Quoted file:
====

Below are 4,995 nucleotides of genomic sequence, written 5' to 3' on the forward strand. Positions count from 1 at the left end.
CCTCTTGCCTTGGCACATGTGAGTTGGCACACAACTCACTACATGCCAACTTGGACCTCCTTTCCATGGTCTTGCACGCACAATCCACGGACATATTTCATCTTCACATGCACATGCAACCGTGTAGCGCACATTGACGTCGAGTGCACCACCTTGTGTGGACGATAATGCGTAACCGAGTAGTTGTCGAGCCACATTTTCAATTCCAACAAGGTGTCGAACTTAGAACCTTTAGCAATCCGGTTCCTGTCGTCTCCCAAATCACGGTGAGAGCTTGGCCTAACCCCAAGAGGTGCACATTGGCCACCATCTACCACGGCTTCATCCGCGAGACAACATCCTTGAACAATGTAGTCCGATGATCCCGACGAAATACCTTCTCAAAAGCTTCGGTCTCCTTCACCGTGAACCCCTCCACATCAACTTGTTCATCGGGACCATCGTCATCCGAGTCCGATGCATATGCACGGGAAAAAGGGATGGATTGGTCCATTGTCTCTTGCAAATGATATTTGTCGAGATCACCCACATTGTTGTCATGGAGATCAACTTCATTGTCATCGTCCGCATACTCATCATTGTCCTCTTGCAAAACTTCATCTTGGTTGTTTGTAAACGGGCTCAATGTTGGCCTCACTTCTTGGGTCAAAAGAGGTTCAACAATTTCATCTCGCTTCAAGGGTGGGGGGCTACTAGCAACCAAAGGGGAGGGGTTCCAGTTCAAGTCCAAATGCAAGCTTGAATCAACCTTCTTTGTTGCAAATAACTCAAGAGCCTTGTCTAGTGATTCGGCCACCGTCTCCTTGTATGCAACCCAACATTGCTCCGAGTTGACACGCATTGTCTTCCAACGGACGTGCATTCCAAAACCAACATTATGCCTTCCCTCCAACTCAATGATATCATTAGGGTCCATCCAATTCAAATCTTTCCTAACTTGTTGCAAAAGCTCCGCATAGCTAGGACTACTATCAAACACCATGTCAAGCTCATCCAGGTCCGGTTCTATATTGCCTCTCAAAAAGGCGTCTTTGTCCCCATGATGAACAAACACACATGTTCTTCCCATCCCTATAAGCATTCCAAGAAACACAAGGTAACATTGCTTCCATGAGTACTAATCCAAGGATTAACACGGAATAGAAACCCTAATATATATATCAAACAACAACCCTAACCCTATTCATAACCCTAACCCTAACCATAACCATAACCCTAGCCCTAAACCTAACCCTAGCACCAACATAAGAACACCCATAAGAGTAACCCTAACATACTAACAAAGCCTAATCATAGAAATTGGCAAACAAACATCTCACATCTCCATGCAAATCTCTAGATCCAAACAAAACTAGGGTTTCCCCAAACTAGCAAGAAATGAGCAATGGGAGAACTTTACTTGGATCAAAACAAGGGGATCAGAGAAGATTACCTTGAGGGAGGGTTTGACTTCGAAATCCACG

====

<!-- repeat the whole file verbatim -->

Below are 4,995 nucleotides of genomic sequence, written 5' to 3' on the forward strand. Positions count from 1 at the left end.
CCTCTTGCCTTGGCACATGTGAGTTGGCACACAACTCACTACATGCCAACTTGGACCTCCTTTCCATGGTCTTGCACGCACAATCCACGGACATATTTCATCTTCACATGCACATGCAACCGTGTAGCGCACATTGACGTCGAGTGCACCACCTTGTGTGGACGATAATGCGTAACCGAGTAGTTGTCGAGCCACATTTTCAATTCCAACAAGGTGTCGAACTTAGAACCTTTAGCAATCCGGTTCCTGTCGTCTCCCAAATCACGGTGAGAGCTTGGCCTAACCCCAAGAGGTGCACATTGGCCACCATCTACCACGGCTTCATCCGCGAGACAACATCCTTGAACAATGTAGTCCGATGATCCCGACGAAATACCTTCTCAAAAGCTTCGGTCTCCTTCACCGTGAACCCCTCCACATCAACTTGTTCATCGGGACCATCGTCATCCGAGTCCGATGCATATGCACGGGAAAAAGGGATGGATTGGTCCATTGTCTCTTGCAAATGATATTTGTCGAGATCACCCACATTGTTGTCATGGAGATCAACTTCATTGTCATCGTCCGCATACTCATCATTGTCCTCTTGCAAAACTTCATCTTGGTTGTTTGTAAACGGGCTCAATGTTGGCCTCACTTCTTGGGTCAAAAGAGGTTCAACAATTTCATCTCGCTTCAAGGGTGGGGGGCTACTAGCAACCAAAGGGGAGGGGTTCCAGTTCAAGTCCAAATGCAAGCTTGAATCAACCTTCTTTGTTGCAAATAACTCAAGAGCCTTGTCTAGTGATTCGGCCACCGTCTCCTTGTATGCAACCCAACATTGCTCCGAGTTGACACGCATTGTCTTCCAACGGACGTGCATTCCAAAACCAACATTATGCCTTCCCTCCAACTCAATGATATCATTAGGGTCCATCCAATTCAAATCTTTCCTAACTTGTTGCAAAAGCTCCGCATAGCTAGGACTACTATCAAACACCATGTCAAGCTCATCCAGGTCCGGTTCTATATTGCCTCTCAAAAAGGCGTCTTTGTCCCCATGATGAACAAACACACATGTTCTTCCCATCCCTATAAGCATTCCAAGAAACACAAGGTAACATTGCTTCCATGAGTACTAATCCAAGGATTAACACGGAATAGAAACCCTAATATATATATCAAACAACAACCCTAACCCTATTCATAACCCTAACCCTAACCATAACCATAACCCTAGCCCTAAACCTAACCCTAGCACCAACATAAGAACACCCATAAGAGTAACCCTAACATACTAACAAAGCCTAATCATAGAAATTGGCAAACAAACATCTCACATCTCCATGCAAATCTCTAGATCCAAACAAAACTAGGGTTTCCCCAAACTAGCAAGAAATGAGCAATGGGAGAACTTTACTTGGATCAAAACAAGGGGATCAGAGAAGATTACCTTGAGGGAGGGTTTGACTTCGAAATCCACG